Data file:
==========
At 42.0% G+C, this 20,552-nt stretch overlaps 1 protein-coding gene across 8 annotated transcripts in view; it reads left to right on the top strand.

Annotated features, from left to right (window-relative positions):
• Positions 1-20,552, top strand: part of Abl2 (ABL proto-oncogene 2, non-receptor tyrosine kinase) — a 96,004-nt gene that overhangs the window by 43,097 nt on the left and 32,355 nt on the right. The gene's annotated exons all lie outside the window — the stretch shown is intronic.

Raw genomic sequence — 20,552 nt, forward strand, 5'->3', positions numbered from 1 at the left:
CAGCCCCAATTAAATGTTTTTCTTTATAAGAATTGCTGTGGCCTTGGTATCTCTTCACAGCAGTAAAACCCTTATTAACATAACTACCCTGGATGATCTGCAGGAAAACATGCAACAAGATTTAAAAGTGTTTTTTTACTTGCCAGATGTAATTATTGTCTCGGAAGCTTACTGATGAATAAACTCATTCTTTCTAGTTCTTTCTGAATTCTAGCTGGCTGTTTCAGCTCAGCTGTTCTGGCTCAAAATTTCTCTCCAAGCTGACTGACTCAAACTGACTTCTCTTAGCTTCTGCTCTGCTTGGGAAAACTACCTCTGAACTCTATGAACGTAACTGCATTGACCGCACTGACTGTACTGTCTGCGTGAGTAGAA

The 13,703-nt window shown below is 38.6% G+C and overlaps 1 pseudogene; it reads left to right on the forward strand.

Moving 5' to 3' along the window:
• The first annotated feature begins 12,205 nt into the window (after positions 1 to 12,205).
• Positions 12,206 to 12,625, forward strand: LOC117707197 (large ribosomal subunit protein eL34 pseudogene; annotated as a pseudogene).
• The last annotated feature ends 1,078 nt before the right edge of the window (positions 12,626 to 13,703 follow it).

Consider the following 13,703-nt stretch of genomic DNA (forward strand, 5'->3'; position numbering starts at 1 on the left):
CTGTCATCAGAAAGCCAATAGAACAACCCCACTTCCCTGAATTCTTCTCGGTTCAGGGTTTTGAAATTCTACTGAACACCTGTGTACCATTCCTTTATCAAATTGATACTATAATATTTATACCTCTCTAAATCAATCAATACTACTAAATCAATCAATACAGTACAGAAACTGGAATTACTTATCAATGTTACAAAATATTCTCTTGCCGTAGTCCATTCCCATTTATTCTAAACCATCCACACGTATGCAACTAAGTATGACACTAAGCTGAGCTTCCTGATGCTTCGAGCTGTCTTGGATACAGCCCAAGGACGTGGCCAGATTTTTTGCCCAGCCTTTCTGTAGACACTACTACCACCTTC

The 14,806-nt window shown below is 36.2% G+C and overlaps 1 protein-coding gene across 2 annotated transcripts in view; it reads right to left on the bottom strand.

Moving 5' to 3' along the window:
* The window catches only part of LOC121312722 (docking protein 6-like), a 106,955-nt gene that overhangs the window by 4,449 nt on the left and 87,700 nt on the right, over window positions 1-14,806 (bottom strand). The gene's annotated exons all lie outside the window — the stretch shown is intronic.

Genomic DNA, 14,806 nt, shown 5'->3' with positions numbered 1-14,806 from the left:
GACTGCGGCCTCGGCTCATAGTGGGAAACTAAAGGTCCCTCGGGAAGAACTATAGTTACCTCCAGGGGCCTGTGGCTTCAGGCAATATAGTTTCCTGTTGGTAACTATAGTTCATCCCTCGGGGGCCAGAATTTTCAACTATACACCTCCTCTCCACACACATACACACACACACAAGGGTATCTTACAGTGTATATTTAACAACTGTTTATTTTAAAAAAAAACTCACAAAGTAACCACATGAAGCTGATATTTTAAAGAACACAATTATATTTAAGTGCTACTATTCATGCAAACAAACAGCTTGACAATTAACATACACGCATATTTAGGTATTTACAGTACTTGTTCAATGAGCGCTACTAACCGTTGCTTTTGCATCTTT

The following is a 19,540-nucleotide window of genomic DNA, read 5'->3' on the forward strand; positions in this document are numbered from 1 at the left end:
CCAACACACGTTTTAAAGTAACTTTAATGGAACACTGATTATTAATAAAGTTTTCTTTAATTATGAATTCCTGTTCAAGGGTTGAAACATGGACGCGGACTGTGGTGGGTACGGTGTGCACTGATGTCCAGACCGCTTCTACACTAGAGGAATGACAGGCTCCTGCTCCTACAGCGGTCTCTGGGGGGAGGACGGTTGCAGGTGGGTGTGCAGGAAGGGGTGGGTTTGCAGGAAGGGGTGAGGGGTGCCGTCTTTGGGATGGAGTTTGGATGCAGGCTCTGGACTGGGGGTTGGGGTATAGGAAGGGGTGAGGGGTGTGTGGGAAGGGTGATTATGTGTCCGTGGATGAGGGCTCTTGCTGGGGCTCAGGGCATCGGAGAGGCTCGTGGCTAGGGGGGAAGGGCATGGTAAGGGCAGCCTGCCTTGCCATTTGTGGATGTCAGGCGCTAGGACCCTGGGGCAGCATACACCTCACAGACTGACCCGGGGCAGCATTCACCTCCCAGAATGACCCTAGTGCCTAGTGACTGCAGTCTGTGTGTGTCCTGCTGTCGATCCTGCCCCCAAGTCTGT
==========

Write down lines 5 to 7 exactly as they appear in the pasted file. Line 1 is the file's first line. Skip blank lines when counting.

CAGCCCCAATTAAATGTTTTTCTTTATAAGAATTGCTGTGGCCTTGGTATCTCTTCACAGCAGTAAAACCCTTATTAACATAACTACCCTGGATGATCTGCAGGAAAACATGCAACAAGATTTAAAAGTGTTTTTTTACTTGCCAGATGTAATTATTGTCTCGGAAGCTTACTGATGAATAAACTCATTCTTTCTAGTTCTTTCTGAATTCTAGCTGGCTGTTTCAGCTCAGCTGTTCTGGCTCAAAATTTCTCTCCAAGCTGACTGACTCAAACTGACTTCTCTTAGCTTCTGCTCTGCTTGGGAAAACTACCTCTGAACTCTATGAACGTAACTGCATTGACCGCACTGACTGTACTGTCTGCGTGAGTAGAA

The 13,703-nt window shown below is 38.6% G+C and overlaps 1 pseudogene; it reads left to right on the forward strand.

Moving 5' to 3' along the window: